Atlanta-based SPARK is a reproductive justice organization with queer leadership. In keeping with its mission, the organization also sponsors an annual program for LGBTQ youth of color and allies ages 18-24 named FYRE — Fierce Youth Reclaiming and Empowering.
The annual program, held earlier this month, exposed youth from throughout the Southeast to the art of radio, to give them a voice to tell their own stories. But FYRE still needs funding to ensure this program continues and is hoping to raise some $3,200 in one week.
If there is one region of the country that's still struggling to come to terms with the idea of same-sex marriage, it's the South.
According to the results of a recent opinion poll conducted by CNN and research firm ORC International, the South is the only region of the country where the majority say same-sex couples should not be allowed to marry.
The Northeast and Western regions of the country overwhelmingly support marriage equality. In the Midwest, a slim majority of those polled favor granting marriage rights to same-sex couples, but in the South, some 52 percent of respondents oppose gay marriage while only 44 percent support it, by far the lowest level of support in the country.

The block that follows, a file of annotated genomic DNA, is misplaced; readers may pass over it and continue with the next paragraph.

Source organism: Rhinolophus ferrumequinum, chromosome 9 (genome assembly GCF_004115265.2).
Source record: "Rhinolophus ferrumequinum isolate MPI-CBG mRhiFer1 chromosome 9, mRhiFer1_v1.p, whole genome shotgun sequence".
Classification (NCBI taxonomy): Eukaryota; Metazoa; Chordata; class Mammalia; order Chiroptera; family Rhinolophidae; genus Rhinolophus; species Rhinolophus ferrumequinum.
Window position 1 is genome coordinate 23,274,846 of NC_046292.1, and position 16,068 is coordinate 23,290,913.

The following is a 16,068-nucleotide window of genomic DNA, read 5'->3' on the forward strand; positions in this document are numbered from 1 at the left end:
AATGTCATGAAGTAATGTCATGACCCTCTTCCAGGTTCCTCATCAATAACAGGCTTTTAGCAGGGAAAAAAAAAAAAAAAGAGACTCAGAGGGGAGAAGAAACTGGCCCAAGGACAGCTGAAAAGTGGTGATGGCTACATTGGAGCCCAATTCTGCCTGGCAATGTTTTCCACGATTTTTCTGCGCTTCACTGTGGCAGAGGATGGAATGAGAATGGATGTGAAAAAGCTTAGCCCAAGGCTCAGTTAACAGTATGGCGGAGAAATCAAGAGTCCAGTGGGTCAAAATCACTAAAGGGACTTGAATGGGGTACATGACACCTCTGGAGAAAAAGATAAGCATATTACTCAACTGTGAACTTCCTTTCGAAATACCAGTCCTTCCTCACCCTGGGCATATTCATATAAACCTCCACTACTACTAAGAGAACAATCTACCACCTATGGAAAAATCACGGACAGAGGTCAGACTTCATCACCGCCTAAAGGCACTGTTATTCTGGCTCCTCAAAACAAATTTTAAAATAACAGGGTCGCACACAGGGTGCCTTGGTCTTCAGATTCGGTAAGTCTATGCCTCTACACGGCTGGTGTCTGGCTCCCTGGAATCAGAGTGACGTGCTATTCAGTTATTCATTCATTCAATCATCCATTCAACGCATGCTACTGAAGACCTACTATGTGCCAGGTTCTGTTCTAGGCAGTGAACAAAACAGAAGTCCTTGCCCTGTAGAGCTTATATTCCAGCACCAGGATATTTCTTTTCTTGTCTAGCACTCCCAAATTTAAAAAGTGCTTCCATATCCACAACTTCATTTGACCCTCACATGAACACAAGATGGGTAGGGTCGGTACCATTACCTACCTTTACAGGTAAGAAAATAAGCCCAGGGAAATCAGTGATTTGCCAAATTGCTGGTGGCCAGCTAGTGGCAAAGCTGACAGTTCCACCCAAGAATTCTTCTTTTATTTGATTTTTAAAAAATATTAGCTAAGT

Both tragedy and triumph have shaped and contoured the South as determinedly as the red clay dirt and the thick humidity. While African-Americans have certainly made progress, one only has to look at the HIV/AIDS rates among African-Americans in the South, particularly the Deep South, to see that there is still a considerable distance to travel.
The needle has moved yes, but so has the need. If HIV/AIDS is to be addressed among African-Americans, the South has to be prioritized.
Statistics show that African-Americans are disproportionately impacted by HIV in the United States. Despite being only 14 percent of our country's population in 2009, African Americans accounted for 44 percent of all new HIV infections in that year.